The Fiction Fox
Review: The Name of the Wind - Patrick Rothfuss
Genre: High fantasy Published: Gollancz, March 2007 Rating: 5/5 stars, all time favourite
All the stars for this book!
I was putting it off for so long, as my expectations were through the roof based on everything I had heard about it. I was basically setting myself up for disappointment, as no book could ever live up to the standards I had set. Right...? Wrong! The name of the wind met my unrealistic expectations and then some. I cannot (yet) put my finger on the magic of this book but it had me invested from page one, where Patrick Rothfuss describes “the silence In three parts”. His writing is incredible, lyrical but not over the top, funny at times and completely engrossing throughout the book. With just this one book, I feel safe to add Mr Rothfuss to one of my favourite authors I have ever read. Take my hard-earned money, dear sir: I will probably buy anything you write without question, possibly in multiple languages!
As far as the story is concerned I have heard some people say it is unoriginal. While I understand where they are coming from I disagree. Patrick Rothfuss’ take on fantasy is one of the most vivid ones I have ever read. He brings his world to life, in a way that very few other authors did for me. Every “trope” he makes his own: the magic with the Names feels unique and believable. His Draccus is unlike any dragon I have ever read about. His “chosen one/protégé protagonist” may not be the perfect hero he makes himself out to be...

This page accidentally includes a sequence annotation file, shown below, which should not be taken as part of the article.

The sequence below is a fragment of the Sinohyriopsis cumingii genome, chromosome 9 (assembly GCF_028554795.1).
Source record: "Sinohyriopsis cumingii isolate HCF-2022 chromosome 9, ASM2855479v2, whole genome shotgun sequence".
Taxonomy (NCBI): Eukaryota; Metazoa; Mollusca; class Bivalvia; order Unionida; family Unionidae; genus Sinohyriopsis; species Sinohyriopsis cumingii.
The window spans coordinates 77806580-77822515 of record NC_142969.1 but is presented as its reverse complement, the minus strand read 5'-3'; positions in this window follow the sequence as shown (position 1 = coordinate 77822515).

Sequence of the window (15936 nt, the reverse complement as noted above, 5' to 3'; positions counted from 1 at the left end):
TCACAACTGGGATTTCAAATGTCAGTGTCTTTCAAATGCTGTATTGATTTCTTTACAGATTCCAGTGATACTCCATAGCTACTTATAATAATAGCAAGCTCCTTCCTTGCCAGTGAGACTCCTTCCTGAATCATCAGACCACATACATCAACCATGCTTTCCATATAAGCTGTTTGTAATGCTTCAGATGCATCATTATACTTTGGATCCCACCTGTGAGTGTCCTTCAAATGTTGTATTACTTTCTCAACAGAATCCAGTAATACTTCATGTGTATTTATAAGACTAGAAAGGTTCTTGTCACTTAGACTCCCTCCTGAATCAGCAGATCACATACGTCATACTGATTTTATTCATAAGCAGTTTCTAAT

Whilst reading this book, I was torn between wanting to burn the midnight oil to finish it and wanting to slow it down and treasure the amazing feeling this book gave me. It both inspired and daunted me to write again (as I know I will probably never create this kind of a masterpiece), it took me out of reality in a very difficult time and send some of its warm atmosphere with me.
I cannot wait to read book 2, or for that matter book three, but dear Pat, I will not beg you to hurry it up. One cannot rush genius and if book three is anything like its predecessor, it will be nothing short of that.
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